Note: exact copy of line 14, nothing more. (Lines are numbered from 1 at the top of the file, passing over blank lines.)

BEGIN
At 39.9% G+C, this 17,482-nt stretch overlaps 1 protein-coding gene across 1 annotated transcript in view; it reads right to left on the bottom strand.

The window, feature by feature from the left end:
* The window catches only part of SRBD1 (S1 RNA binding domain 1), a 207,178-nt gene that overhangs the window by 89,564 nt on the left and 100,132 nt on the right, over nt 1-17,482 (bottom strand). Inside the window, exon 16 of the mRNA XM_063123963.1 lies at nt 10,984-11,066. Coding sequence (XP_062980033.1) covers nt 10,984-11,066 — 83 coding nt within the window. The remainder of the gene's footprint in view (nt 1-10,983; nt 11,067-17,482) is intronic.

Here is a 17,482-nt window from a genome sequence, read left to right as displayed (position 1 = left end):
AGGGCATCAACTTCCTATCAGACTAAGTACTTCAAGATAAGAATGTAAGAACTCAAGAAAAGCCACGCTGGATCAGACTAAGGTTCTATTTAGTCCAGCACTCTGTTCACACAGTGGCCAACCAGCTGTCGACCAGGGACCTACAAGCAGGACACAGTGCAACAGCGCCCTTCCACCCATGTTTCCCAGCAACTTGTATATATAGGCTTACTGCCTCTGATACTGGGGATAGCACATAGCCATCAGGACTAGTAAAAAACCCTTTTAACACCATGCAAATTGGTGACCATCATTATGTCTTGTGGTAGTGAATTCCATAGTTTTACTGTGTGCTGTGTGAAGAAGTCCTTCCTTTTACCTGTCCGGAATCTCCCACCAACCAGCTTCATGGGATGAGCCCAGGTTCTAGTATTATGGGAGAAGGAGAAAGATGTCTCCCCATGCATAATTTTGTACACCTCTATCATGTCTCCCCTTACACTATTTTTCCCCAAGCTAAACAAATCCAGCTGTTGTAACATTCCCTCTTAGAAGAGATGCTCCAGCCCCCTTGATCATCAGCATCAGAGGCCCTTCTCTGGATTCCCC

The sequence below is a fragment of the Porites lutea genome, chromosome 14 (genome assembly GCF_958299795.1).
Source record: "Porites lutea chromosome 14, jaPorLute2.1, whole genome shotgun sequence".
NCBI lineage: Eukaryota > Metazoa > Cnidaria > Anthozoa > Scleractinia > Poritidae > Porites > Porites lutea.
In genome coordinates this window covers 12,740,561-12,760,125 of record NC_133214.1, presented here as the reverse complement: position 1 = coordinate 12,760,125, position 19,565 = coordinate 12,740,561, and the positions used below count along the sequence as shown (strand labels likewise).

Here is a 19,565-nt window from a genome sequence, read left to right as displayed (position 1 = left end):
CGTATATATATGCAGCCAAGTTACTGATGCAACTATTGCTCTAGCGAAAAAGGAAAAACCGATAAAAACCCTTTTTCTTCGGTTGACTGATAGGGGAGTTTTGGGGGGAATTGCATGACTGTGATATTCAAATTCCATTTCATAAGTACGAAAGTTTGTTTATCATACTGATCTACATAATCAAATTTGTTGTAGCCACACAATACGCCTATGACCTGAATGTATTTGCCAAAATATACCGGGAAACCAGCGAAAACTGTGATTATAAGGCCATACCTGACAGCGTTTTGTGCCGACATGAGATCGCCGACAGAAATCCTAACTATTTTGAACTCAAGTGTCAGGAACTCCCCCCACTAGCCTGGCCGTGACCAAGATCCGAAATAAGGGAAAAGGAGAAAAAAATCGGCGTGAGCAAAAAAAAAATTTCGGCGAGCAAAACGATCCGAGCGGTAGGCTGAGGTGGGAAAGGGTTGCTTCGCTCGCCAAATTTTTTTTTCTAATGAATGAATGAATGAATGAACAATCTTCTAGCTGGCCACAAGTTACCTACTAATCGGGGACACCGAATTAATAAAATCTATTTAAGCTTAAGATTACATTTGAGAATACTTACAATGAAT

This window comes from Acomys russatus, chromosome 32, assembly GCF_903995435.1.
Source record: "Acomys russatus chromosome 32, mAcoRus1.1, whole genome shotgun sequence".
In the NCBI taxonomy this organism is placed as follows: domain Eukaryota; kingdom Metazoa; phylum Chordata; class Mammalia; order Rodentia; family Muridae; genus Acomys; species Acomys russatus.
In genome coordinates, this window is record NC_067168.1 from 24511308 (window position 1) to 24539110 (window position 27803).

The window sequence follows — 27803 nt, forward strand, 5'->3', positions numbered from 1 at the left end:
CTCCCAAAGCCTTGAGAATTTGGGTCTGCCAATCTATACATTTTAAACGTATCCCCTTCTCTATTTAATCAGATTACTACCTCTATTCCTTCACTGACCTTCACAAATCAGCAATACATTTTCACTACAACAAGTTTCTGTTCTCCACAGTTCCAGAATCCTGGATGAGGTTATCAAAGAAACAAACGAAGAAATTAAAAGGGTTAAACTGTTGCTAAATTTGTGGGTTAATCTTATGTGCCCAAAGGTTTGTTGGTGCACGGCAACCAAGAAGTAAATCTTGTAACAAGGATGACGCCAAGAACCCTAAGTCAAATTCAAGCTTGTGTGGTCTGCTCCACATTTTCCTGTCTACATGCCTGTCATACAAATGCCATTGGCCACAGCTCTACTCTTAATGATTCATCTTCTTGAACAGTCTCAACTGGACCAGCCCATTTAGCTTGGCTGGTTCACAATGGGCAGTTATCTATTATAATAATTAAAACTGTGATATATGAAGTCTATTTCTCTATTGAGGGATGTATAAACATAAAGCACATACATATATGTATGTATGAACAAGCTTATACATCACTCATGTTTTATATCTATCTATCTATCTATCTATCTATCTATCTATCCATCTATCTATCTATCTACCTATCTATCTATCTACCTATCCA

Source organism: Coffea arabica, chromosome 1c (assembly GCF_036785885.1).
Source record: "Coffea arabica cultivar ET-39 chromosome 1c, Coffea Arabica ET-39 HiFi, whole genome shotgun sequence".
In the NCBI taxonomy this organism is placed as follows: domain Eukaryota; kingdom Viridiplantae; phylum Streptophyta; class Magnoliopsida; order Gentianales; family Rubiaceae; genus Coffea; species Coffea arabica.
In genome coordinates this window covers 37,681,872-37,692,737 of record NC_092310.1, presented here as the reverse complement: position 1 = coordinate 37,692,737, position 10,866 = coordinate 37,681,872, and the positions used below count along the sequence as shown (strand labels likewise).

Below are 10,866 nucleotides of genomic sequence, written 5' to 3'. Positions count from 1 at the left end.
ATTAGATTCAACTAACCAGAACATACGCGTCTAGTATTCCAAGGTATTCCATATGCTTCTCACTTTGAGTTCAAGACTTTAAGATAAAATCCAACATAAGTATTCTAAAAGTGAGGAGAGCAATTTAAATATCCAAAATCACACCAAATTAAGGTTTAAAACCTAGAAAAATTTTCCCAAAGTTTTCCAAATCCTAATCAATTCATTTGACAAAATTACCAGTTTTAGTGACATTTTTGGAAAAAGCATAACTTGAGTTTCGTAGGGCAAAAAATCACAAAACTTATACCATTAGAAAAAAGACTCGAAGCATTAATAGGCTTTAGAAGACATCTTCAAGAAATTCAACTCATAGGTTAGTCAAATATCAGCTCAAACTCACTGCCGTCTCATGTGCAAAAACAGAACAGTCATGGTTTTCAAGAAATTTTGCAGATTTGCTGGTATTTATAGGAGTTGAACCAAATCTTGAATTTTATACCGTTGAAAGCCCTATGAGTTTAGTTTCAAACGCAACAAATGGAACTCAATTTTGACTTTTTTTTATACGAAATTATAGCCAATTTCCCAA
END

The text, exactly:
In the NCBI taxonomy this organism is placed as follows: domain Eukaryota; kingdom Metazoa; phylum Chordata; class Mammalia; order Rodentia; family Muridae; genus Acomys; species Acomys russatus.